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Permanent link (DOI): https://doi.org/10.7939/R3GQ5B

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The mating system, dispersal behavior and genetic structure of a collared pika (Ochotona collaris: Ochotonidae) population in the southwest Yukon, and a phylogeny of the genus Ochotona. Open Access

Descriptions

Other title
Subject/Keyword
Ochotona
Ochotonidae
population genetics
Type of item
Thesis
Degree grantor
University of Alberta
Author or creator
Zgurski, Jessie
Supervisor and department
Hik, David (Biological Sciences)
Examining committee member and department
Derocher, Andrew (Biological Sciences)
Sperling, Felix (Biological Sciences)
Russello, Michael (Biology)
Schmiegelow, Fiona (Renewable Resources)
Department
Department of Biological Sciences
Specialization

Date accepted
2011-09-26T18:41:31Z
Graduation date
2011-11
Degree
Doctor of Philosophy
Degree level
Doctoral
Abstract
Pikas (Ochotona, Ochotonidae) are small, short-eared lagomorphs that inhabit steppes and mountains in northern and central Asia and alpine regions in western North America. I examined the dispersal patterns, genetic structure and mating system of a collared pika (O. collaris) population from the southwest Yukon. Additionally, I reconstructed the phylogeny of the genus Ochotona using several mitochondrial genes. Limited mark-recapture data suggests that juvenile collared pikas seldom disperse over 300 m from their natal dens, and that adults rarely travel off of an established territory. This behaviour could result in frequent inbreeding if individuals tend to mate with their nearest neighbours. However, because collared pikas are difficult to capture before they have dispersed, I decided to examine their dispersal behavior using indirect genetic methods. Pikas were captured within a four-square-kilometer study site from 1999 to 2008, and each pika caught (n=364) was genotyped at fifteen variable microsatellite loci. The data revealed very fine-scale genetic structuring in the population in all but two years, which is consistent with a pattern of limited dispersal. Parentage analyses also demonstrated that collared pikas disperse a mean of approximately 600 m from their natal dens and that they display no sex-biased dispersal. The population was able to maintain its genetic diversity despite undergoing a population bottleneck, likely due to receiving a small number of immigrants from other populations. The mating system of collared pikas was largely polygynandrous, as there was evidence that both males and females produced offspring with multiple partners. Collared pikas also appear to make breeding forays to mate with individuals up to one kilometer away, and this ensures that their genes disperse and settle farther than they do. Phylogenetic analyses were conducted using two data sets: one that contained cytB and ND4 sequences from 49 Ochotona specimens and another that contained six mitochondrial genes from nine Ochotona species. Maximum-likelihood and maximum-parsimony analyses both recovered three main clades within Ochotona: one of steppe-dwelling pikas primarily from the Qinghai-Tibet Plateau, one of pikas from mountainous regions surrounding the Qinghai-Tibet Plateau, and one of alpine-dwelling pikas from northern Asia and North America.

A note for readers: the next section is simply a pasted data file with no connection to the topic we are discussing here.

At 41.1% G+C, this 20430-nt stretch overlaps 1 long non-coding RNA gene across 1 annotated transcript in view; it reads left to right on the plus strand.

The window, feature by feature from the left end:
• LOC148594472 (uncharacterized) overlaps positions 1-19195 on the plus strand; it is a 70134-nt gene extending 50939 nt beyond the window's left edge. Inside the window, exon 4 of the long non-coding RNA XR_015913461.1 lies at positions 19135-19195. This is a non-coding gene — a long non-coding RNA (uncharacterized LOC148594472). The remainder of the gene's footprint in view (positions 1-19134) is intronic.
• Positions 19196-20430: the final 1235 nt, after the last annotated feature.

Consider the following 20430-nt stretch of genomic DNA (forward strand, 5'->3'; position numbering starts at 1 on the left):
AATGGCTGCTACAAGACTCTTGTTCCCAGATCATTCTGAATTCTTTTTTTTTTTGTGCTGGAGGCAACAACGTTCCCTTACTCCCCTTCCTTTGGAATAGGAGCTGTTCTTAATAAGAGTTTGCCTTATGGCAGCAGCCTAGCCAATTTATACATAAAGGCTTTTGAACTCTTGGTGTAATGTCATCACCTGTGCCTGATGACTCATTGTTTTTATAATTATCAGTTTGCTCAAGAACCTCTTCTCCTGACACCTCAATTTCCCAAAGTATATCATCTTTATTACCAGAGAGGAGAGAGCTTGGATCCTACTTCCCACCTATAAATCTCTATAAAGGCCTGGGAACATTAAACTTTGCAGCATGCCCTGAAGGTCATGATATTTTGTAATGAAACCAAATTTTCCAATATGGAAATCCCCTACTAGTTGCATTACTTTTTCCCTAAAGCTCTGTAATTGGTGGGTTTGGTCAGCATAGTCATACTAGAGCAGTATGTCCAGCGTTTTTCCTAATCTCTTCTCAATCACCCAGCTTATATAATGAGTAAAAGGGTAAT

Language
English
DOI
doi:10.7939/R3GQ5B
Rights
License granted by Jessie Zgurski (jzgurski@ualberta.ca) on 2011-09-22T05:19:15Z (GMT): Permission is hereby granted to the University of Alberta Libraries to reproduce single copies of this thesis and to lend or sell such copies for private, scholarly or scientific research purposes only. Where the thesis is converted to, or otherwise made available in digital form, the University of Alberta will advise potential users of the thesis of the above terms. The author reserves all other publication and other rights in association with the copyright in the thesis, and except as herein provided, neither the thesis nor any substantial portion thereof may be printed or otherwise reproduced in any material form whatsoever without the author's prior written permission.
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